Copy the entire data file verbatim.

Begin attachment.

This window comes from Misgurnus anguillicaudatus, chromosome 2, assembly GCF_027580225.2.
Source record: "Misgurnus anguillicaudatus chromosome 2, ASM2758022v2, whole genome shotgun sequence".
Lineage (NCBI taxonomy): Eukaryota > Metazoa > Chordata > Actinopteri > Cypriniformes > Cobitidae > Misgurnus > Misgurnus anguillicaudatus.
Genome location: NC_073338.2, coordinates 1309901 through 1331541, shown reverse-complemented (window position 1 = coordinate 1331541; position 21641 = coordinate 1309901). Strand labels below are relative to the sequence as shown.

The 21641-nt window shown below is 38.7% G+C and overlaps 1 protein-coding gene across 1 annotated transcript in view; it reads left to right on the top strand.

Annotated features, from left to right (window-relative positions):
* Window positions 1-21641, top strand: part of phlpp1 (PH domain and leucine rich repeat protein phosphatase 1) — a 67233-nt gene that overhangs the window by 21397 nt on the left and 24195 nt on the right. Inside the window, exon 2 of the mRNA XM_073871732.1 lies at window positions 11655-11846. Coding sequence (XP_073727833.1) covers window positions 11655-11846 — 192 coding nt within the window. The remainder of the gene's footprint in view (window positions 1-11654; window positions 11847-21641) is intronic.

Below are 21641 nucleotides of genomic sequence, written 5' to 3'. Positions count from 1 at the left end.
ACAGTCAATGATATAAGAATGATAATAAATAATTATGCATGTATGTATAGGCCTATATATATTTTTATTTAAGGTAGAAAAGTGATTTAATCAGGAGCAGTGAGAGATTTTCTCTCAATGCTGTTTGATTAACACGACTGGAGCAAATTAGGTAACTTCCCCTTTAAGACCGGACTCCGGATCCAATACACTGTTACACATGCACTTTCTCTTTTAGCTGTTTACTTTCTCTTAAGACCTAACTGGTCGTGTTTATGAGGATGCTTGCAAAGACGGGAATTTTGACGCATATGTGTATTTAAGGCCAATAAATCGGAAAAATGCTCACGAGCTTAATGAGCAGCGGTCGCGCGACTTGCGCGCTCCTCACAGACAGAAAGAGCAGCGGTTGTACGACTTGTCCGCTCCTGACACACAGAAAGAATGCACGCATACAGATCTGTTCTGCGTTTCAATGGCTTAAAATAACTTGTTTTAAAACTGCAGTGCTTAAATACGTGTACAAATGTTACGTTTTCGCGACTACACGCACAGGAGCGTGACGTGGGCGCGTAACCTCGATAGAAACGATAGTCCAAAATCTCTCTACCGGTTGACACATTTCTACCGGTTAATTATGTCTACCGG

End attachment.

This window comes from Misgurnus anguillicaudatus, chromosome 2, assembly GCF_027580225.2.
Source record: "Misgurnus anguillicaudatus chromosome 2, ASM2758022v2, whole genome shotgun sequence".
Lineage (NCBI taxonomy): Eukaryota > Metazoa > Chordata > Actinopteri > Cypriniformes > Cobitidae > Misgurnus > Misgurnus anguillicaudatus.
Genome location: NC_073338.2, coordinates 1309901 through 1331541, shown reverse-complemented (window position 1 = coordinate 1331541; position 21641 = coordinate 1309901). Strand labels below are relative to the sequence as shown.

The 21641-nt window shown below is 38.7% G+C and overlaps 1 protein-coding gene across 1 annotated transcript in view; it reads left to right on the top strand.

Annotated features, from left to right (window-relative positions):
* Window positions 1-21641, top strand: part of phlpp1 (PH domain and leucine rich repeat protein phosphatase 1) — a 67233-nt gene that overhangs the window by 21397 nt on the left and 24195 nt on the right. Inside the window, exon 2 of the mRNA XM_073871732.1 lies at window positions 11655-11846. Coding sequence (XP_073727833.1) covers window positions 11655-11846 — 192 coding nt within the window. The remainder of the gene's footprint in view (window positions 1-11654; window positions 11847-21641) is intronic.

Below are 21641 nucleotides of genomic sequence, written 5' to 3'. Positions count from 1 at the left end.
ACAGTCAATGATATAAGAATGATAATAAATAATTATGCATGTATGTATAGGCCTATATATATTTTTATTTAAGGTAGAAAAGTGATTTAATCAGGAGCAGTGAGAGATTTTCTCTCAATGCTGTTTGATTAACACGACTGGAGCAAATTAGGTAACTTCCCCTTTAAGACCGGACTCCGGATCCAATACACTGTTACACATGCACTTTCTCTTTTAGCTGTTTACTTTCTCTTAAGACCTAACTGGTCGTGTTTATGAGGATGCTTGCAAAGACGGGAATTTTGACGCATATGTGTATTTAAGGCCAATAAATCGGAAAAATGCTCACGAGCTTAATGAGCAGCGGTCGCGCGACTTGCGCGCTCCTCACAGACAGAAAGAGCAGCGGTTGTACGACTTGTCCGCTCCTGACACACAGAAAGAATGCACGCATACAGATCTGTTCTGCGTTTCAATGGCTTAAAATAACTTGTTTTAAAACTGCAGTGCTTAAATACGTGTACAAATGTTACGTTTTCGCGACTACACGCACAGGAGCGTGACGTGGGCGCGTAACCTCGATAGAAACGATAGTCCAAAATCTCTCTACCGGTTGACACATTTCTACCGGTTAATTATGTCTACCGG